🏠 back to Observable

Audio Worklet example

It’s possible to get an audio worklet running nicely in Observable, but it takes a few workarounds. Here’s how I did it:

This might be a little nicer if the Observable editor somehow supported cells containing an embedded script, instead of a bare string.

Also, the trick of returning a Promise that never resolves to prevent downstream cells from running early seems a bit obscure. Maybe there’s a more elegant way to do it?

Edit: republished after I found a better way to convert a string to a URL.


Awesome that’s cool!

Yeah we need a better way for embedded scripts. I had a similar situation popup when making a Service Worker. I tried wrapping the raw script in a function, then toString the function and chopping the function framing off with substring. You can keep syntax highlighting then. See Offline embedded notebooks / Tom Larkworthy / Observable does it for a service worker. Not ideal though, and very fragile.

I throw off unresolved promises sometimes. Actually there are a few promise helpers in Promises.XXXX I think a Promises.never() would be a good additional. OK I made a PR as it seems like the right thing to me Add promises.never as alternative to returning an unresolved promise. by tomlarkworthy · Pull Request #218 · observablehq/stdlib · GitHub

1 Like

Mike Bostock suggested using the invalidation promise instead of a never resolved one which is much less dangerous, and seems to fit our use case of holding up a dataflow indefinitely.

The nice thing with the invalidation promise is that it will resolve if their is an upstream dependant change or code change, but of course you can keep returning it to hold off downstream indefinitely. So it kinda perfectly fits the gap we are plugging, and you can’t really accidentally cause a permenant resource leak.

I’m curious if this wouldn’t be a good use case for this on Observable? where it stores the cell’s previously returned value.

audioContext = {
  let ctx = this || {}
  if(ctx.constructor.name === "AudioContext") return ctx

  ctx = new (window.AudioContext || window.webkitAudioContext)();
  invalidation.then(() => ctx.close());
  await ctx.audioWorklet.addModule(scriptUrl);
  return ctx;

more about this

Interesting idea, but it seems tricky to combine with invalidation. We need to make sure that a closed AudioContext is never reused.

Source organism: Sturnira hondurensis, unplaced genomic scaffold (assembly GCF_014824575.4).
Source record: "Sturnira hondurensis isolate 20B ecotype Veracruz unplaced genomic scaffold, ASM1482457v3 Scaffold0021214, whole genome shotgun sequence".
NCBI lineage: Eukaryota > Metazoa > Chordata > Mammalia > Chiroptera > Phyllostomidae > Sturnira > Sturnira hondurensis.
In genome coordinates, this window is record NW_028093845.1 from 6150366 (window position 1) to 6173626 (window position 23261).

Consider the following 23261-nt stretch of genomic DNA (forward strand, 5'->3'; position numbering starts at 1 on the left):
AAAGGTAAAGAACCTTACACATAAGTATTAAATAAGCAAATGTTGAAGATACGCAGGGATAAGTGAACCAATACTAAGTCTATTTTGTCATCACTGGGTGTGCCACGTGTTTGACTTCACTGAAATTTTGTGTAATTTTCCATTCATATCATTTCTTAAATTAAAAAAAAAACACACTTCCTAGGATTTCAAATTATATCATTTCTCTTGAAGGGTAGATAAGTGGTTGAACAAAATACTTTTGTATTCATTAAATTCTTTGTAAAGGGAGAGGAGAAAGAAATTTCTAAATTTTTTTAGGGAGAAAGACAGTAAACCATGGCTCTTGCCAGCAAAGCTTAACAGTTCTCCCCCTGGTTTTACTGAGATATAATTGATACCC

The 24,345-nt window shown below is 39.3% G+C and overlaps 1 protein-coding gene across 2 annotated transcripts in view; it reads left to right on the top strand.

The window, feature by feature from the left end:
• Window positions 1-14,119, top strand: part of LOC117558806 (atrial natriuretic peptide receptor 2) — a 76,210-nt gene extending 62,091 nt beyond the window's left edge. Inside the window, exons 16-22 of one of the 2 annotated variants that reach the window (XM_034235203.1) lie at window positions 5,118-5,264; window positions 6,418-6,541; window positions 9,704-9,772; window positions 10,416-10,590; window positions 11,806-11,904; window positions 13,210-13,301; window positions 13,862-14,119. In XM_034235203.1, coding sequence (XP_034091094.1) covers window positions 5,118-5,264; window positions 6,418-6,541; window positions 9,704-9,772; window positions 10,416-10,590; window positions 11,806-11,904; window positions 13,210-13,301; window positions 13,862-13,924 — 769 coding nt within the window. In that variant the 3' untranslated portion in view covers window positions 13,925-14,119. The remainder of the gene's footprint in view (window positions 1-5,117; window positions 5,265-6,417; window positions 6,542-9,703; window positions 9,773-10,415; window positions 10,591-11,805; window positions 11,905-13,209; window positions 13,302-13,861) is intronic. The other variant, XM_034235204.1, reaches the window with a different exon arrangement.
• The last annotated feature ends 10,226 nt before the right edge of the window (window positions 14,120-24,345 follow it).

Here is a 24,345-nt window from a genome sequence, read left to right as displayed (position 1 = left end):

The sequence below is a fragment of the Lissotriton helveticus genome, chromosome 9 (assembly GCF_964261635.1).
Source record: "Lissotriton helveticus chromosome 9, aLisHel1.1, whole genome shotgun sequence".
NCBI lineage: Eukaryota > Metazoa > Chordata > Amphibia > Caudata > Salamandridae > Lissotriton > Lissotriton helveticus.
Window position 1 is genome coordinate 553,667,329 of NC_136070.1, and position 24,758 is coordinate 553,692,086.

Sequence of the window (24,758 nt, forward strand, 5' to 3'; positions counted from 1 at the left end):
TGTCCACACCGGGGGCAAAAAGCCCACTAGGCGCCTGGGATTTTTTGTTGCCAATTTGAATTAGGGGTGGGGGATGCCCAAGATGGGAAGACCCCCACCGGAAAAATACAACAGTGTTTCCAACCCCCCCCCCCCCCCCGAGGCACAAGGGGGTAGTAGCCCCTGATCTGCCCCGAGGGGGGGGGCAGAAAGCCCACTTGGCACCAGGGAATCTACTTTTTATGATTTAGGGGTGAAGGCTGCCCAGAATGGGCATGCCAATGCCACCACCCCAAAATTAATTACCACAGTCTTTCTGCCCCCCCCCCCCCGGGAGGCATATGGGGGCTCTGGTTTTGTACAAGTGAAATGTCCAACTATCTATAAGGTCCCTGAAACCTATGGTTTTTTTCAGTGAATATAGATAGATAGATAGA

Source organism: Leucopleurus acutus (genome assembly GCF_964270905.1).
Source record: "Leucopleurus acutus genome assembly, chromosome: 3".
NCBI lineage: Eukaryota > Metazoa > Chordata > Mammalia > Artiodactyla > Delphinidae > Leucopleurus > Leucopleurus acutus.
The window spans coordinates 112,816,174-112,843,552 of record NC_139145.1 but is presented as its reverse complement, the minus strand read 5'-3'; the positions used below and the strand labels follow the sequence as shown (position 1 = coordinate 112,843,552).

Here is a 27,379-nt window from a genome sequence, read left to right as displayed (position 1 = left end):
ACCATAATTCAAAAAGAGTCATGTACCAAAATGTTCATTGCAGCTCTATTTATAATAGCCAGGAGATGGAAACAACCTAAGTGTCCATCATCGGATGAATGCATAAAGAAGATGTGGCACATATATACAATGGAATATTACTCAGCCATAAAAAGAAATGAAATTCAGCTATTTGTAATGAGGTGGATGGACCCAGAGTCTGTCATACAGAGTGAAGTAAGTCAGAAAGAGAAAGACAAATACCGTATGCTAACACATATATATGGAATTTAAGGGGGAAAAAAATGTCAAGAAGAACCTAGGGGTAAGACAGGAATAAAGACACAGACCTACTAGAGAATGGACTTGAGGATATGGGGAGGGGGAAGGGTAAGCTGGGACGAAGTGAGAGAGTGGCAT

I suppose we could just never close it? But there are cases when we do want to recreate the AudioContext, like after editing the code in the worklet.

1 Like

Instead of a mutable you can use a coroutine-like yield the power of js generators / Anjana Vakil / Observable which is quite good for sequential stuff.

I’m not sure how I would do that. The tricky bit is how to avoid yielding a new value for running when volume changes in a way that doesn’t change the value of running.

I tried this:

running = {
  if (this) {
    console.log("not changing running");
    return invalidation; // no changes once the previous value is true
  let result = volume > 0;
  console.log("changing running to $result");
  return result;

However, it seems that returning invalidation causes the downstream audioContext to be closed without creating a new one. This isn’t quite the same as not yielding anything at all.

here is how I replace the mutable with a yield (Audio Worklet Example / Tom Larkworthy / Observable) , with this construction you do not need to return invalidation promises, though you need to listen to the input change without going through dataflow so the cell does not reevaluate (ie. addEventListener to the viewof not the data stream)

I used to use mutables a fair amount but now I think I prefer this pattern as it avoid the ‘global’ though it does require more background knowledge to understand.

1 Like

Interesting. The behavior is a little different, though. It works when you run the demo as-is, but for development, if you change the worklet code then it stops playing (due to invalidation cleanup) and doesn’t automatically restart. You have to wiggle the volume control to get it to go again.

For the specific case of audio context you can test if it is running (Autoplay Policy Changes  |  Web  |  Google Developers)

So I fixed the example to provide the same behaviour by only awaiting for the input slider IF the context is not running. Thus if the cell is recomputed it skips the await.

1 Like

perfect! this is a much better way to do it!

Good find. I updated my example with this new approach.